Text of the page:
Then, two middle-aged women turned up, peered inside and headed off to find the porter. They kicked up a helluver fuss in the corridor. "I can't possibly travel in there, there's a strange man inside. I'm a married woman!!!" she shrieked. "Well, I ain't budging if someone asks me to move in with the Americans" I thought. In due course, they came in and begrudgingly sat down. Introducing ourselves, they said that they were from South Africa and I confess that my first thought was "You should just be grateful that I'm not black, dear.".
Chatting further, it turned out that they were a bit drunk and had only been hamming up the argument for their own amusement and to see if they might get offered something better. They had booked this from home over the internet and had, some what naively, got completely the wrong end of the stick about the facilities. They thought that they would be in a compartment of just two beds. They had seen the picture of the two washbasins at the end of the corridor and had assumed that this was part of their private room.
They offered to share their drink around with this strange man. When I explained how sick I was, they offered various medical assistance that they had with them, but it was nothing I wasn't already carrying. They were rather good fun, actually.
Making it through the night was no fun though. It was a massive struggle not to throw up and one that I thought I had lost on a few occasions. I think I'm rather good at holding it all in but it occurred to me that this might not always be the best course of action. Rushing to the toilet to be ill in Hanoi the afternoon before might have been unpleasant, but it would have quickly removed the problem from my body and I would probably have been quickly left with nothing worse than an unpleasant after taste in my mouth.
The next morning, I was actually feeling 80% better, to my delighted surprise. When I got off in Danang before lunch, I found that they had no left luggage place at the station so I had to bring my bag with me as I walked a couple of kilometres across the city to the deaf charity restaurant. I was so sweaty when I got there that I had to go to the toilet to try to mop it all off me. But, as fast as I could wipe toilet paper across my chest and back, it all sweated back again. I gave up in the end when I started to fear that I was going to block the toilet with all the paper I was dropping in it.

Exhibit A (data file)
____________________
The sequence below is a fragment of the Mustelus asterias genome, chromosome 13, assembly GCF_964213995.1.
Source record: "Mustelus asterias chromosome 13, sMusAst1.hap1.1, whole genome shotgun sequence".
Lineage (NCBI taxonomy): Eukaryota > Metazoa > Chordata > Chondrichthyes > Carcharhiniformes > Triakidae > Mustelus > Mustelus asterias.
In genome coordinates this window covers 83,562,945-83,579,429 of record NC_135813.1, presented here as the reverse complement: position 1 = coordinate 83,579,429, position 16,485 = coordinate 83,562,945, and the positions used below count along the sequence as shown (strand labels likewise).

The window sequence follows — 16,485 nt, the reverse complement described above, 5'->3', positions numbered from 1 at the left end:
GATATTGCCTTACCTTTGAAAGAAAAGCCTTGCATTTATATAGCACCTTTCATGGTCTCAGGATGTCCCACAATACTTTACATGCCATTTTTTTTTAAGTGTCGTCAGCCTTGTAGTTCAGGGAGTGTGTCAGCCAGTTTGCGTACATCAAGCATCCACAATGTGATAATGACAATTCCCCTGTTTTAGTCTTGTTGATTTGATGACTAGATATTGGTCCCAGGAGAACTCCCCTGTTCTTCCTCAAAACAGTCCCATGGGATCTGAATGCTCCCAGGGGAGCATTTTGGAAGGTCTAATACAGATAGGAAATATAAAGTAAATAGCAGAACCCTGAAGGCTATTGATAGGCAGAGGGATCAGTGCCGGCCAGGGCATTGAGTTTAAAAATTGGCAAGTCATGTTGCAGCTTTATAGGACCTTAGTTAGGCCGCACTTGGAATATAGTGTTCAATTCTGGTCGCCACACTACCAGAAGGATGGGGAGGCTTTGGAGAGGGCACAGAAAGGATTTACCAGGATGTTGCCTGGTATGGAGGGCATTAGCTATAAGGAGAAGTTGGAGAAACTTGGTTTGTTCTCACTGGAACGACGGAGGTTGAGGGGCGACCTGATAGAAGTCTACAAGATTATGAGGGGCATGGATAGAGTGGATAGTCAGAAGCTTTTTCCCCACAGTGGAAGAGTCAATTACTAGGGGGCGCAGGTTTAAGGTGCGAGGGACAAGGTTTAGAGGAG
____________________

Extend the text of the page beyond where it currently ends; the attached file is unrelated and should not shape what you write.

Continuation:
Not only was I able to get some good lunch here but, like my previous visit, I was able to get some pasta in a takeaway tub to eat on the train later. The deaf waiter who had taken me on his bike to the station last time came over to say hello. When he learnt that I was again due on the train afterwards, he once again insisted on taking me there himself and again refused any money for this. And I again say, what a fantastic chap he is!
My new compartment was sparse but harmless enough. Actually, the bunks were three inches longer than the plush beds, meaning I could just about lie down properly without having to hang my feet over the side. I shared with a father and daughter who seemed very nice but we didn't say anything beyond 'hello' as I arrived and 'goodbye' as we all departed at journey's end.
Just as it had in Hanoi, the train arrived unsociably early at 04:30. Although, just half an hour later as the sun emerged for its day's work, there were already many people out and about including organised aerobics in the park. I started off being choosy about where to stay until I realised that everywhere was full up. Sitting down in a backstreet to consider my options, I spied two westerners emerge from a small place with their luggage. I asked them as they passed whether they would recommend it, which they said they would, so off I went and got a room there. It was a great little guesthouse as it turned out and the people running it were very helpful and friendly. I just wished that things would have worked out a little differently such that I could have stayed there longer.